Elvis, Gordon Stoker, Ben and Brock Speer - Apr. 14, 1956
Photos Don Craven courtesy Julian Keen collection added Apr. 25, 2012


Chet Atkins, Elvis, Gordon Stoker, Ben and Brock Speer - Apr. 14, 1956
Photos Don Craven added Apr. 25, 2012


Chet Atkins, Steve Sholes, Elvis, Gordon Stoker, Ben and Brock Speer - Apr. 14, 1956
Photo Don Craven courtesy Julian Keen collection added Apr. 25, 2012


Chet Atkins, Steve Sholes, Elvis, Gordon Stoker, Ben and Brock Speer - Apr. 14, 1956
Photo Don Craven courtesy Julian Keen collection added Apr. 25, 2012

Though Steve Sholes had put Chet in charge of the session, when asked by Scotty what he should play, his only instruction was that they should just do what they normally do.  This essentially resulted in them "producing" themselves, which became the norm.  This was the first session that D.J. Fontana played on since he joined the band and was also the first of many sessions that Floyd Cramer would play piano on.  Elvis had requested the Jordanaires for backup vocals but RCA had recently signed the Speer family gospel group to their label so Chet only brought in Gordon Stoker of the Jordanaires and used two of the Spears.  Among others, they cut "Heartbreak Hotel."


Bill, D.J., Scotty, Elvis and Steve Sholes with the Gold Record - Apr. 14, 1956
Photo Don Craven courtesy Julian Keen collection replaced Apr. 25, 2012


Bill, D.J., Scotty, and Elvis with the Gold Record - Apr. 14, 1956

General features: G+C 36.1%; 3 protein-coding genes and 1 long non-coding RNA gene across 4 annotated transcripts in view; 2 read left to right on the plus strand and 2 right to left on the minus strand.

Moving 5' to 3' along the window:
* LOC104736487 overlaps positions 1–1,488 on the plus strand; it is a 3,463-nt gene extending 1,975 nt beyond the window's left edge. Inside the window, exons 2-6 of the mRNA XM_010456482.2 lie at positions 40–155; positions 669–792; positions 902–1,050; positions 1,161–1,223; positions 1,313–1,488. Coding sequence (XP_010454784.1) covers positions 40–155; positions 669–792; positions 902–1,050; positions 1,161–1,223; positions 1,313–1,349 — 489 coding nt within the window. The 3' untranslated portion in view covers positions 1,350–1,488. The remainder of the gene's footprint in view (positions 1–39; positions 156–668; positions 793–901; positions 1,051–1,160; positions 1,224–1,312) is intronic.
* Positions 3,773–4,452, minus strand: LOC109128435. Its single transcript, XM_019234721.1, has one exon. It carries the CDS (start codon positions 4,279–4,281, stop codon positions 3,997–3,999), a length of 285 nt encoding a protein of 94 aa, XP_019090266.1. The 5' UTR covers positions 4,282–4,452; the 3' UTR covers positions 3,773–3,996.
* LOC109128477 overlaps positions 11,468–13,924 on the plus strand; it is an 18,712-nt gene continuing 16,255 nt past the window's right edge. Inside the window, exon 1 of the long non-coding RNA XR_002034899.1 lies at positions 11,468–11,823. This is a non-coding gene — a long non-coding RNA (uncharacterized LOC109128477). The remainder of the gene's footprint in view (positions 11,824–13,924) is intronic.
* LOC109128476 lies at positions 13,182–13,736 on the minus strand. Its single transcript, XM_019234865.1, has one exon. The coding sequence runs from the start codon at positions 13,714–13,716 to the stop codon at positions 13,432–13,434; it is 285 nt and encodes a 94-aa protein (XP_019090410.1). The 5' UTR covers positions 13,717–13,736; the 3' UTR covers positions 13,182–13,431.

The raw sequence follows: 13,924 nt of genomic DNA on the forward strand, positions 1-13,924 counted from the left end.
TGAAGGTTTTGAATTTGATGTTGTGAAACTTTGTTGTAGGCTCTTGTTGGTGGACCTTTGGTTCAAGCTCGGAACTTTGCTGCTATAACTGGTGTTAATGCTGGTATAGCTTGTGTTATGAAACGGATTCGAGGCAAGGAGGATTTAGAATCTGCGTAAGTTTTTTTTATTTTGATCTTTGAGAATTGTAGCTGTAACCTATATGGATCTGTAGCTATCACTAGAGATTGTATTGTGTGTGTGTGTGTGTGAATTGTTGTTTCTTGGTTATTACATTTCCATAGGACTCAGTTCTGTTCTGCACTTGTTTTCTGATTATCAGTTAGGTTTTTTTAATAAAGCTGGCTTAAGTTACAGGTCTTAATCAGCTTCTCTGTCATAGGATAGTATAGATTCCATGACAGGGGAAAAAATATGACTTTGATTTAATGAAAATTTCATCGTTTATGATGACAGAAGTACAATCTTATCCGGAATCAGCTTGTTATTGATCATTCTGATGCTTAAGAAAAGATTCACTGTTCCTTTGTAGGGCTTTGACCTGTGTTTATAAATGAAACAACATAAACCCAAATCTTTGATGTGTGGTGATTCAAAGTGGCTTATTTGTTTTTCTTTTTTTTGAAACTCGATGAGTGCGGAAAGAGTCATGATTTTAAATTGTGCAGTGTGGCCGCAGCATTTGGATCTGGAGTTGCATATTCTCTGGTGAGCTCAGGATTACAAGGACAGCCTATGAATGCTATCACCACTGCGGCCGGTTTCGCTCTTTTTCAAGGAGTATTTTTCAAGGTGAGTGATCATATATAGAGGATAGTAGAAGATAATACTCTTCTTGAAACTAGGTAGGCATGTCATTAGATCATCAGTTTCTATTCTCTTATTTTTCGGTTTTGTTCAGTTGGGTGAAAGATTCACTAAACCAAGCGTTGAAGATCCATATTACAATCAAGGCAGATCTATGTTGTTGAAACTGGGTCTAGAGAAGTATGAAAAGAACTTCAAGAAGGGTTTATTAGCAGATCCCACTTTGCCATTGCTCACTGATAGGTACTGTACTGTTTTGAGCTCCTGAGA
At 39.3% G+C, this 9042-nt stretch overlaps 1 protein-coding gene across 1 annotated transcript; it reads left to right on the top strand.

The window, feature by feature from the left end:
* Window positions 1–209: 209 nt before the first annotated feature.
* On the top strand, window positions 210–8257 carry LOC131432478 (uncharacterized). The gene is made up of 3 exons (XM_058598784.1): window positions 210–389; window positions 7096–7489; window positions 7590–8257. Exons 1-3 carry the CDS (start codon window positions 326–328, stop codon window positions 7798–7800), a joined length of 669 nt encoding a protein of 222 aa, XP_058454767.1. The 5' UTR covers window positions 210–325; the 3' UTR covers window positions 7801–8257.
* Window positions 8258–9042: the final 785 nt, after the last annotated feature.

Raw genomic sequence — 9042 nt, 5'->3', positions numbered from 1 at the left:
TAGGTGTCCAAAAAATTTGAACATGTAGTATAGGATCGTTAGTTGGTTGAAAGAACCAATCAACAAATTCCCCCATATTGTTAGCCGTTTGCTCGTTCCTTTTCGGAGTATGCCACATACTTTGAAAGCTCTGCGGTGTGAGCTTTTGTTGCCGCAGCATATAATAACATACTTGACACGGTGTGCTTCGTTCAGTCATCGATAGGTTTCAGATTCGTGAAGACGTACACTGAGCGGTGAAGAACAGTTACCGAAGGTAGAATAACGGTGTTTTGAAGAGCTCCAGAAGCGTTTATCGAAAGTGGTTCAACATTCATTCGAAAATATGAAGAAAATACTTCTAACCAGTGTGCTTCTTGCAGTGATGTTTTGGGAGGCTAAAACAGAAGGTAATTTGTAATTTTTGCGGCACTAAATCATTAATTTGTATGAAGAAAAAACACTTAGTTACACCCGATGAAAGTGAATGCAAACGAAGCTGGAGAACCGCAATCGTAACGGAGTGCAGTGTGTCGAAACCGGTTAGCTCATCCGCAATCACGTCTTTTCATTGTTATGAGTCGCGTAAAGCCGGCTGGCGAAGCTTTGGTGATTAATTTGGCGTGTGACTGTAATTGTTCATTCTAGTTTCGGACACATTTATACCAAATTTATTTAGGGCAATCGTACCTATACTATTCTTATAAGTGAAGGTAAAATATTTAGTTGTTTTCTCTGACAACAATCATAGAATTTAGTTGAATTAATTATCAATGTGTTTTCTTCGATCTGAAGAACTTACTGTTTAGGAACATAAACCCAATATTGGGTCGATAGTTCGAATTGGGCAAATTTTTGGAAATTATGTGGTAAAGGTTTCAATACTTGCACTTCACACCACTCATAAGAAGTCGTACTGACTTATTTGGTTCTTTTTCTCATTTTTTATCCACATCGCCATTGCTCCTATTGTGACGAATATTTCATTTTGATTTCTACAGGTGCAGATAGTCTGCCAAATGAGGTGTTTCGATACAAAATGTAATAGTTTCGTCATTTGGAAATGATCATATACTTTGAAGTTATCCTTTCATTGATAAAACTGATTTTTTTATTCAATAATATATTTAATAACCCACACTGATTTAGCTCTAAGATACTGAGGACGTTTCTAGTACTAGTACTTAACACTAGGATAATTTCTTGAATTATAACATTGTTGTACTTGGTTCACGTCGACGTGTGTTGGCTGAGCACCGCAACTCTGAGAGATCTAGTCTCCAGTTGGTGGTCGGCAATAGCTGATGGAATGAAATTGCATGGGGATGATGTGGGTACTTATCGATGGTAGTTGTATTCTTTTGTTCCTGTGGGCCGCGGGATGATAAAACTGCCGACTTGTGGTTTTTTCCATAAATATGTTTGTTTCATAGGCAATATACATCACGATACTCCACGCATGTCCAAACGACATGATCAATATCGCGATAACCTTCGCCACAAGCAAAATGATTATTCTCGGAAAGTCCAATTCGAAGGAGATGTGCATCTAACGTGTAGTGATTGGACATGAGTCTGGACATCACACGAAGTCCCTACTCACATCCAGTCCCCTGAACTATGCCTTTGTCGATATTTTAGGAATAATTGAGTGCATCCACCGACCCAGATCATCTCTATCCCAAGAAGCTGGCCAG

Photo Don Craven added Apr. 25, 2012


Bill, D.J., Scotty, and Elvis with the Gold Record - Apr. 14, 1956
Photo Don Craven courtesy Julian Keen collection added Apr. 25, 2012

Later that year, in April, they returned to McGavock St. to record one more time, with pretty much the same line-up except for Marvin Hughes replacing Floyd on piano.  While on tour in Texas they flew to Nashville immediately after a show in Amarillo on the13th to record for one day on the 14th and were back in San Antonio to perform on the 15th.  The pilot got lost in the dark after takeoff, and nearly ran out of gas.  They arrived a little shaken to say the least and were not in the best mood to record but they did manage to cut "I Want You, I Need You, I Love You".  Steve Sholes presented Elvis with a Gold record for "Heartbreak Hotel".  With the success of that single Nashville suddenly became "the" center and publishers, recording companies, songwriters, pop and rock musicians from all over began to flock there.


Chet Atkins, Steve Sholes, Elvis, Gordon Stoker, Ben and Brock Speer - Apr. 14, 1956
Photo Don Craven courtesy Julian Keen collection replaced Apr. 25, 2012


Chet Atkins, Steve Sholes, Elvis, Gordon Stoker, Ben and Brock Speer - Apr. 14, 1956
Photo Don Craven courtesy Julian Keen collection added Apr. 25, 2012


Chet Atkins, Elvis, Gordon Stoker, Ben and Brock Speer - Apr. 14, 1956
Photo Don Craven courtesy TIME


Bill, DJ, Chet Atkins, Elvis, Gordon Stoker, Ben and Brock Speer - Apr. 14, 1956
Photo Don Craven courtesy TIME

RCA moved out of the building when they opened Studio B on Music Row by the end of 1957.  At some point after, the building next door that was Washcannon's coffee shop was acquired and the two combined to its present structure creating more smaller studios and offices.  By the time Jim Owens Productions leased the buildings from a group of investors represented by J.C. West in late 1983 the Methodists had moved and the building had been vacant for sometime.


 Elvis and Brock Speer - Apr. 14, 1956
Photo Don Craven courtesy Julian Keen collection replaced Apr. 25, 2012


 Elvis at RCA's McGavock St. Studio - Apr. 14, 1956